Daily Knitter Blog

Making a 4in x 4in/10cm x 10cm Swatch Gauge by Terrie Sewell

April 6th, 2018

Hey Knitters,
Every individual who knits completes their craft differently than another knitter. For instance, some knitters might knit more stitches and rows when making the garment than another knitter when following a pattern. This can cause the garment to be knitted too big, lopsided or too small. That is why it’s important to knit a swatch gauge.
A swatch gauge is used to figure out how many stitches and rows a knitter needs to ensure the garment resembled the pattern used. Regardless of how you complete your knitting project, do not forget that the type of knitting needles used is also an important factor when making a swatch gauge.
How to Make a Swatch Gauge
1. Knit a 4in x 4in swatch, or square, using the same yarn that you are going to use for your project. For example, cast on 20 stitches on an empty knitting needle and knit approximately 10 rows in the stockinette stitch. Stockinette stitch consist of knitting one row and purling the next.
2. When you are finished, dampen or wash your sample swatch.  Do this according to the manufacturer’s instruction on the label. Pin the swatch on a clean surface and allow the swatch to dry. The clean surface can be a drying board, cushion or cardboard.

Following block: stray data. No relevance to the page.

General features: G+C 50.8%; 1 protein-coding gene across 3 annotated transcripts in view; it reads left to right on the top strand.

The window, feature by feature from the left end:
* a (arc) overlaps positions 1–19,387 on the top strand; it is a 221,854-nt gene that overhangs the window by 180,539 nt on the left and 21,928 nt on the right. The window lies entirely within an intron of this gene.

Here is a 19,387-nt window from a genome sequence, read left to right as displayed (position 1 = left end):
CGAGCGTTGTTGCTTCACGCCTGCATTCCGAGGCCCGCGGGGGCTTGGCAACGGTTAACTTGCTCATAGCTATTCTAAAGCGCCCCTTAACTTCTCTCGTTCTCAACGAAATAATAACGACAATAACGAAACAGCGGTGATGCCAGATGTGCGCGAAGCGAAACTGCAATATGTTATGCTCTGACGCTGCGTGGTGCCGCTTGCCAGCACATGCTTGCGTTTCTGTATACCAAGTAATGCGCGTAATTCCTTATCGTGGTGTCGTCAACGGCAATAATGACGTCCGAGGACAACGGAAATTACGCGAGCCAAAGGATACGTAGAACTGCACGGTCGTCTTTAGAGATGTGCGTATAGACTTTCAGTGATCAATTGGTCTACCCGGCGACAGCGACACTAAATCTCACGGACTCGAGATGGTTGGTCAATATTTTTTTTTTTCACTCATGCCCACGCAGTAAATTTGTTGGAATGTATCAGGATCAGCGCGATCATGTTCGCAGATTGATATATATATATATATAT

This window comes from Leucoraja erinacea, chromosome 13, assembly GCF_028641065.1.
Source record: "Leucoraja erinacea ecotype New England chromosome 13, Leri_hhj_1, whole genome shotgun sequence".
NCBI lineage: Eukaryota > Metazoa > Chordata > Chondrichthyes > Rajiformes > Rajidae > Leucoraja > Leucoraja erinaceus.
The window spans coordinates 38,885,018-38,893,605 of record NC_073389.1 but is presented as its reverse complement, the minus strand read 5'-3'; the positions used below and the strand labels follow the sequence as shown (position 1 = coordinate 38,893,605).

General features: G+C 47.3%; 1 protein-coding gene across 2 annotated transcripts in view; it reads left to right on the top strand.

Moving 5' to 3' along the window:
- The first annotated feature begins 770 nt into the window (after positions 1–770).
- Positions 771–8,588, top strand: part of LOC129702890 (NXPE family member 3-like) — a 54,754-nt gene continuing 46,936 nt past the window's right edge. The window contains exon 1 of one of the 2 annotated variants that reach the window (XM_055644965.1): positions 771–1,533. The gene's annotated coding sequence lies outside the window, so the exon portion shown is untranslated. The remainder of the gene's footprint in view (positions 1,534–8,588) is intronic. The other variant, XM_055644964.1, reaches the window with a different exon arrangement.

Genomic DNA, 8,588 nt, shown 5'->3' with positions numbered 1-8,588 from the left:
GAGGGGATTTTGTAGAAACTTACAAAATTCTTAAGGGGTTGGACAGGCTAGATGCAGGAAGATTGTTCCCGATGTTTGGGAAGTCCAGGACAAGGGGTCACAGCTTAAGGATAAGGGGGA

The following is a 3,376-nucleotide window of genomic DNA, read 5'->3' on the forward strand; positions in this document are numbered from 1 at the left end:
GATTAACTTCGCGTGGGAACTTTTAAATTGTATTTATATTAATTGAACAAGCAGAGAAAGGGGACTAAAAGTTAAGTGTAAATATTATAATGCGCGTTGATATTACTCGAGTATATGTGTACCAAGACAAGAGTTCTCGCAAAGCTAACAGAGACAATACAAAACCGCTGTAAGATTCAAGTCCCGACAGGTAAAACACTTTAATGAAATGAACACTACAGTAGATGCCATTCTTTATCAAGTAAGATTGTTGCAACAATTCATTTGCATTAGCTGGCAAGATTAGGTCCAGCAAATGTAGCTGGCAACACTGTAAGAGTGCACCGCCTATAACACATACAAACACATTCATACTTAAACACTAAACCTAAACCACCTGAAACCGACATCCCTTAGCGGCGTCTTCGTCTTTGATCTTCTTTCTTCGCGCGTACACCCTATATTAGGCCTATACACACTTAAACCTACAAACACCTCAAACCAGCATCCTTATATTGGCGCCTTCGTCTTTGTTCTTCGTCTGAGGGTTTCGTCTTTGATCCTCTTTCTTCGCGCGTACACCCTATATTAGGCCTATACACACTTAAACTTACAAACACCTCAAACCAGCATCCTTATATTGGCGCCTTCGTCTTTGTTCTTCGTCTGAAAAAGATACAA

3. Count the stitches and rows on your swatch.
4. Look at the label on the package of yarn to match the stitches and rows per inch recommended for the yarn that you purchased (instructions). If they match your stitch and row count then you are ready to start knitting.
However, if they do not match, and you have too many stitches and rows, then you are knitting too tightly. For those who knit tightly, you will have to use a larger knitting needle to get the correct gauge. On the other hand, if you have fewer stitches and rows then you are knitting too loosely. You have to use smaller knitting needles.
Tips:
If you are knitting a garment in stockinette or cable stitch you need to block and stretch out the swatch before measuring.
Wash the swatch like you would your finished garment.
If you do not want to count the number of stitches and rows, you can purchase a swatch gauge counter at your local craft store.

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